Organic Hudson Valley

Organic Hudson Valley

"New York Steelhead"

Organic Hudson Valley - Michael Parket

WHAT DO YOU FEEL when you read the term “fish farm”? The internet, for one, seems undecided. A web search for the term presents a contradictory flurry of nutrition facts, armchair environmentalism, techno-utopian optimism and click-bait headlines (“Nine things you should know…”). An image search for “fish farm,” on the other hand, suggests a more united view: each of the hundreds of fish farms pictured is a set of netted pens within a larger natural body of water.

Yet that’s not at all what Hudson Valley Fish Farms looks like. And the more you learn about this new and growing aquaculture operation on the outskirts of Hudson, the clearer it is: Hudson Valley Fish Farms (HVFF) is a new kind of fish farm. They are a land-based recirculating aquaculture system raising “egg-to-plate” steelhead trout for the regional market, hiring and training local workers while commercializing cutting-edge aquaculture industry knowledge, all to prove a model for sustainable fish farming in the Hudson Valley. Owner John Ng will tell you, “If you’re looking for responsibly raised steelhead, we’re the only game in town.” But that’s just the first of many good reasons to seek out HVFF steelhead.

John Ng’s father came to America in 1979 with $500 and a stomach for entrepreneurship. John grew up alongside his family’s growing recycling business, which specializes in telecommunications equipment and today employs 550 people. Though Ng lives in New Jersey, he decided to establish the fish farm in Hudson because of its proximity to two major markets—Boston and New York City—and, he says with a laugh, because it’s the farthest from home his wife would tolerate. Ng also saw the Hudson Valley as fertile ground for aquaculture innovation. He has learned much from Michael Timmons, a Cornell professor who “wrote the book” on recirculating aquaculture systems.

HVFF also hires directly out of SUNY Cobleskill’s Fisheries and Aquaculture program and internally trains the 40 employees who operate the high-tech, 24-hour facility. HVFF is appreciative for its proximity to a bustling river town like Hudson, eager to join the Valley’s regional renaissance of high-quality food producers and proud to be bringing new manufacturing jobs back to a once-industrial city.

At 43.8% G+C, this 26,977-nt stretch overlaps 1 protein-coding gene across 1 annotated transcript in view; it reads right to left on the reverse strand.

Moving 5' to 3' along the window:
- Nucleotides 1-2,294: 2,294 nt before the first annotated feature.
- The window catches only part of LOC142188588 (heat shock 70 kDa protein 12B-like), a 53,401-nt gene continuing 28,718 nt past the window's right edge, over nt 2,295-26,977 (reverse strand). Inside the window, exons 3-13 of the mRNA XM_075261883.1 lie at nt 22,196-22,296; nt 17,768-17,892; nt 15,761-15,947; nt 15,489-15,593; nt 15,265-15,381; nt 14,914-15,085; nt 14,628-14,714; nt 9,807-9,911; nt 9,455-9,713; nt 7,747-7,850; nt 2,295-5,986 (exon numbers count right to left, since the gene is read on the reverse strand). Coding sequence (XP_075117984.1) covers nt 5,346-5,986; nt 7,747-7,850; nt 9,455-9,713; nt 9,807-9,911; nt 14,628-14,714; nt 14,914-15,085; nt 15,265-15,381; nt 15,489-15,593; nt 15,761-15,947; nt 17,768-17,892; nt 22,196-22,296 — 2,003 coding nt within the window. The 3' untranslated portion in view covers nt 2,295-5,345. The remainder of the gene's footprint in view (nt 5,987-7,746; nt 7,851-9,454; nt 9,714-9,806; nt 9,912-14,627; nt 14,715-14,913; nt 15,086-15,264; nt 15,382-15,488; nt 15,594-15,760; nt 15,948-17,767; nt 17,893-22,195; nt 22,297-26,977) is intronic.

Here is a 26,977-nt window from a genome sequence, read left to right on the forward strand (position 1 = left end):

The worldwide seafood industry is an oft-cited example of unsustainable food production. A 2016 report from the Food and Agriculture Organization of the United Nations found that one-third of wild fisheries are overfished and 58 percent are fully fished. Fish farms have been found to cause an array of environmental calamities, including polluting natural waters with industrial waste and antibiotics, and allowing fish to escape and disrupt ecosystems. Considering humanity’s increasing demand for meat and limited wild fisheries, though, more aquaculture seems to be inevitable. Fish farming is nothing new: rainbow trout (steelhead is a type of rainbow trout) have been farmed in the U.S. since the 1870s, and overall aquaculture produces half of the seafood eaten in America, according to the HVFF also hires directly out of Monterey Bay Aquarium Seafood Watch, a seafood consumer advocate. What is new is how we can farm fish sustainably using recirculating aquaculture systems—an advantage that sets Hudson Valley Fish Farms apart.

Hudson Valley Fish Farms operates North America’s largest recirculating aquaculture system (RAS) for steelhead trout. At full capacity, it would produce more than 2 million pounds of steelhead annually. Yet even a large aquaculture operation like this has a limited footprint on the natural environment: RAS facilities are land-locked and bio-secure, closed off from the ecosystem as much as possible. Besides the steelhead harvested for consumption, HVFF’s main output is extracted solid waste, which they compost in greenhouses behind the facility, planning for future vegetable production.

Seafood production in general has a smaller environmental impact, pound-for-pound, when compared to other animal protein production. The simplest way to consider an animal’s impact is its feed conversion ratio (FCR), which measures the units of feed an animal needs to add one unit of bodyweight. The FCR for beef cattle hovers around six. Hudson Valley Fish Farm’s steelhead trout have an FCR of 1.1, meaning they need 1.1 pounds of feed to gain one pound of bodyweight. Steelhead are efficient weight-gainers because they are cold-blooded, using no energy to keep themselves warm.

Hudson Valley Fish Farms relies on its modern RAS facility not only to provide a more environmentally sustainable product, but also a more humane and better-tasting one. For example, they use automated feeders to distribute small feedings throughout the day. This practice eliminates the stress and aggression of fish fighting for food that is typical at other fish farms. HVFF uses automated sensors to test for all varieties of water conditions—temperature, pH, oxygen levels and more—and alarms to alert staff when something is awry. Though this sensitive system demands round-the-clock attention, it is ultimately what allows HVFF to run an aquaculture operation independent of a large natural water body. Such careful and hyper-aware management practices lead to a consistent, safe, high-quality product, which could not be achieved farming in natural waters.